And then from nowhere, a flurry of activity. Lessort’s agent, Jason Ranne, descended from the concourse and kneeled next to Lessort. Words were said; phones were inspected.
If Lessort and his agent were the first to know about the pick, Twitter — and ESPN event staff — weren’t far behind. A camera crew ascended into the stands, the telltale sign that the person they were walking toward was about to get drafted. The few fans remaining — mainly screaming children past their curfew looking for Snap material — swarmed toward Lessort, but security blocked off the aisle a few rows above and below him to ensure a clean camera shot and a clear path to the stage. No, he wasn’t officially picked yet, but he’d heard the news and there was a camera pointed directly at his face. In the age of social media, there are no surprises.
Tatum announced that with the 50th pick in the 2017 NBA draft, the Philadelphia 76ers had selected Mathias Lessort. The crowd around him went wild, especially the kids and 76ers fans who had no idea who the hell he was. Lessort was calm: He opened the right side of his suit jacket to let the world know where he came from.
I assumed Lessort would come back to his family at some point, but no: He was whisked away to interviews and photo shoots, and eventually somebody came to beckon his family down to join him.
I spoke to Lessort by phone Friday afternoon. He said the situation wasn’t quite as fraught with worry as it seemed. His agent had arranged all the travel for his family, and assured everybody that Lessort would be selected, and continued to assure them of that throughout the night. He knew the range to expect, and remained confident his time would come. Was he nervous? Yeah, waiting was hard: “I think everyone was nervous, from no. 1 to no. 60.”
It’s true, there’s drama for the top picks — some slots are worth millions more than others, some teams aren’t ideal destinations. But everybody in the green room generally gets drafted in the first round, leading to rich guaranteed deals. Everybody celebrates eventually.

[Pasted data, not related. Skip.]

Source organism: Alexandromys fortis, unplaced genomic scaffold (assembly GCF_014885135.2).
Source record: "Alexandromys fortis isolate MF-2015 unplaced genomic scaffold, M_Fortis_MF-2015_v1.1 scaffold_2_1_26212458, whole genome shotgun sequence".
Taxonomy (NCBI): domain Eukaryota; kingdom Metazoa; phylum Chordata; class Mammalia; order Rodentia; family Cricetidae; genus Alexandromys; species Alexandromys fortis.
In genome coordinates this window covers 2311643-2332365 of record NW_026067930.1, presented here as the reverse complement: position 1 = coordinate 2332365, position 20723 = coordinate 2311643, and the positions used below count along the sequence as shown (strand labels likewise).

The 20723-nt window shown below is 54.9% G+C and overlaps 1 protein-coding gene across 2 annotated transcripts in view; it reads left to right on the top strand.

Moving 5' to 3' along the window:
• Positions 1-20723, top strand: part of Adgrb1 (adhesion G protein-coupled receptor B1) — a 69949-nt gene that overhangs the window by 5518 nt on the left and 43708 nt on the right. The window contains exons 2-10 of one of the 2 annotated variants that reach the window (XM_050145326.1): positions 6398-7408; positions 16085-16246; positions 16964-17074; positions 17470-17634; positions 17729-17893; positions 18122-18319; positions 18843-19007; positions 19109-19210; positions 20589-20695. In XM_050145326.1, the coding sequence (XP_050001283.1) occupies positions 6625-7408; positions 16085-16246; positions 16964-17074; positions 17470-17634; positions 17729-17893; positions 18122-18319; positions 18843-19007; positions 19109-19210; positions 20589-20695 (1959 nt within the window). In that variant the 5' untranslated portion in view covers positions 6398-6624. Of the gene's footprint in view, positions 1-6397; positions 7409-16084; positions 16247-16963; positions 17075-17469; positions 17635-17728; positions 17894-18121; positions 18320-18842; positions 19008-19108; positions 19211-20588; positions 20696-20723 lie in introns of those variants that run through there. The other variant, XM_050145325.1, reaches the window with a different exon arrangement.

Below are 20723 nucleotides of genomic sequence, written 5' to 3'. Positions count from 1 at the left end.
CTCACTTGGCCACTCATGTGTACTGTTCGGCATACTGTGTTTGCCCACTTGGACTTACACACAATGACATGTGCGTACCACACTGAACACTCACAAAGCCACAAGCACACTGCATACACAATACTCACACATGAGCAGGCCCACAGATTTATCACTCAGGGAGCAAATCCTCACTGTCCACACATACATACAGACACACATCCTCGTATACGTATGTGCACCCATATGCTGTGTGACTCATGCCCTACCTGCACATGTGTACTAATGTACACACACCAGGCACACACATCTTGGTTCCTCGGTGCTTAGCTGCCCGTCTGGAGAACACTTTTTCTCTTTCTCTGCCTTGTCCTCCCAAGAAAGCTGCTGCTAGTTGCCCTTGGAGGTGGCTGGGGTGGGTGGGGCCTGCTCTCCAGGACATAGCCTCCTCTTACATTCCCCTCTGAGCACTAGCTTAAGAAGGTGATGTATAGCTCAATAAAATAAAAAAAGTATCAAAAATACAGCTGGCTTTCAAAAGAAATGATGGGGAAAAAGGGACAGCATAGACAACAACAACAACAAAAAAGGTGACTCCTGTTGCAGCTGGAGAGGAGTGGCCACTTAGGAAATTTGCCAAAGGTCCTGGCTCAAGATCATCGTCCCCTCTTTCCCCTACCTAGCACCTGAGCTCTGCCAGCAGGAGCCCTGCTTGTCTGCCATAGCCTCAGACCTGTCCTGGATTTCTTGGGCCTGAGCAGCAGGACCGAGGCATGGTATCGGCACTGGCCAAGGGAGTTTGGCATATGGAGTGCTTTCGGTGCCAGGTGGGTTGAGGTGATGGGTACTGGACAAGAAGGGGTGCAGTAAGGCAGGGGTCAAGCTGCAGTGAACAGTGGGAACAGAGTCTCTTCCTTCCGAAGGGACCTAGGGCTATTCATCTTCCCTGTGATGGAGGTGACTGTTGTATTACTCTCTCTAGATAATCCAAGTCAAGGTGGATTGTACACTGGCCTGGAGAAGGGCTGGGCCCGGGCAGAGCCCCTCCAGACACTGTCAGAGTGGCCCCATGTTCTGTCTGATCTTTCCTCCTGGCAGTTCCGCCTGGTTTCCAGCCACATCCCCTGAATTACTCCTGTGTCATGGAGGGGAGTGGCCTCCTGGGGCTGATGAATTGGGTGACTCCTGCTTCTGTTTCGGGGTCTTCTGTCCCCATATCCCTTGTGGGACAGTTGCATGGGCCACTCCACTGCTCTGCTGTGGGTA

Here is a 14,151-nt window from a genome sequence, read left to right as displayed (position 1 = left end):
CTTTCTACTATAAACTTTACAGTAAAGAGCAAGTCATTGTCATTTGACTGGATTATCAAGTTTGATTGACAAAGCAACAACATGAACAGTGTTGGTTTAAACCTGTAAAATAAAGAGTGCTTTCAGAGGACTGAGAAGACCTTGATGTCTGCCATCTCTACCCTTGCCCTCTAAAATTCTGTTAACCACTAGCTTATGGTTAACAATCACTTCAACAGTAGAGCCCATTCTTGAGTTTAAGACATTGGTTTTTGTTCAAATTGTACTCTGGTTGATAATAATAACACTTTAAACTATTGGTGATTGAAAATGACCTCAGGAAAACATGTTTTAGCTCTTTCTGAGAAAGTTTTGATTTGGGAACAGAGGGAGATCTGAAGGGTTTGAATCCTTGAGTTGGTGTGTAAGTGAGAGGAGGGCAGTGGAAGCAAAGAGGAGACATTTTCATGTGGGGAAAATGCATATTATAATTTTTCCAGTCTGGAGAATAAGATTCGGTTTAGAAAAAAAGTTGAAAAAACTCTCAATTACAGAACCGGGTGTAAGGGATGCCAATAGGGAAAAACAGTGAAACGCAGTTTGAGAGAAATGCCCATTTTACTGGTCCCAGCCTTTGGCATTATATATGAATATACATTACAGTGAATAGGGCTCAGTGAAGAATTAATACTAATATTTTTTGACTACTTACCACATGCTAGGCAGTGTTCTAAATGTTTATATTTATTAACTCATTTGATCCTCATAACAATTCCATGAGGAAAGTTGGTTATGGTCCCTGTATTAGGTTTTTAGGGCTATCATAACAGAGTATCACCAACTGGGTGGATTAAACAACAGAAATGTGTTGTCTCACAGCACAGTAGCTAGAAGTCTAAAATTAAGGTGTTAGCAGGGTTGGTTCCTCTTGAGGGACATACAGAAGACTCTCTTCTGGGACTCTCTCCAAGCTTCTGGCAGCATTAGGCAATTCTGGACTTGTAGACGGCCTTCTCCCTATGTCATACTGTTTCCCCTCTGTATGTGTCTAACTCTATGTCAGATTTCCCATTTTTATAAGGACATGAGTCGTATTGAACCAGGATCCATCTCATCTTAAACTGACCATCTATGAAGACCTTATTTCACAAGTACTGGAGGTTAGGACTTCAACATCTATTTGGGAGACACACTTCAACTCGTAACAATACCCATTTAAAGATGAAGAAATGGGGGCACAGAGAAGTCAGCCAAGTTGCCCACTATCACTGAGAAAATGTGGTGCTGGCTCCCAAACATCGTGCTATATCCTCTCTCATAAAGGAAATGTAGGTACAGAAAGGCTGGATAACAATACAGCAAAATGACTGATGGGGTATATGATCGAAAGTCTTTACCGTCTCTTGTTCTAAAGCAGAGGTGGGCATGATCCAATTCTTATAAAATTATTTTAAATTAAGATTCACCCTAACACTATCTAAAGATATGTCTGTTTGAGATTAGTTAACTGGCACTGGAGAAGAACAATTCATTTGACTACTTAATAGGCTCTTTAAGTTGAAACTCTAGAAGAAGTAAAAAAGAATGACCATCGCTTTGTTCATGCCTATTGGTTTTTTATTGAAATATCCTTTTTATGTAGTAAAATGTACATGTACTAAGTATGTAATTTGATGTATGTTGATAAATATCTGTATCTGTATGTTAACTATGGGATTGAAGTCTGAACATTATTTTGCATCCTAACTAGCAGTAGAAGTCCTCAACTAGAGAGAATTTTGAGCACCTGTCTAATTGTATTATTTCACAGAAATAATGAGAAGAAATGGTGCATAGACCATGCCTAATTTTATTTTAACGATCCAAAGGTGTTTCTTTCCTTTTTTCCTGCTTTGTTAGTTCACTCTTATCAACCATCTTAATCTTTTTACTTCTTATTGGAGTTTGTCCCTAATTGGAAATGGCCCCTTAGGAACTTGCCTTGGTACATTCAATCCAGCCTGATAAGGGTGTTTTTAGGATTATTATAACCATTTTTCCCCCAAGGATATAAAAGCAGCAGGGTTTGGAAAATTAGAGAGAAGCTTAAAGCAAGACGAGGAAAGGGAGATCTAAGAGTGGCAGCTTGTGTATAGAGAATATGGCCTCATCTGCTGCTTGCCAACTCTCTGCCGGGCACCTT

Nothing was promised for Lessort. Nothing is promised for Lessort. He made his way down to Philadelphia for an introductory press conference, but admitted he has no idea what’s next, even in the coming hours and days. Maybe he’ll play in summer league for the Sixers, maybe he’ll go back to Europe. He’s reportedly signing a contract with a German club, but it would allow him to leave for the NBA.
For the last picks in the draft, even the things that seem concrete are not. They’re traded haphazardly: I overheard some guys in the entourage for Edmond Sumner say something to the effect of how New Orleans had to get ready for him after he was selected 52nd overall by the Pelicans; apparently the city opted not to get ready, because a few minutes later he was dealt to the Pacers. Some will sign with their teams and make the roster; others will sign with their teams and get cut, instantly becoming free agents. Some will be drafted and stay overseas until the team that picked them feels they’ve developed enough to earn a roster spot — this is likely what the Sixers want from Lessort. For some players, that day will never come: Europe is filled with players selected 57th overall by teams that have long forgotten about them.
His selection might be the start of a long, exceptional NBA career. It also might be the entirety of his NBA career. Getting drafted tells us nothing about who he will become — you could argue it actually hurts him, as players who go unselected are free to sign with any team, whereas Lessort is limited to signing with Philadelphia.
But regardless of the future, when Mark Tatum read his name, he became a part of the NBA. And as Lessort told me Friday, that was a moment worth traveling for. “It will only happen once in your life.”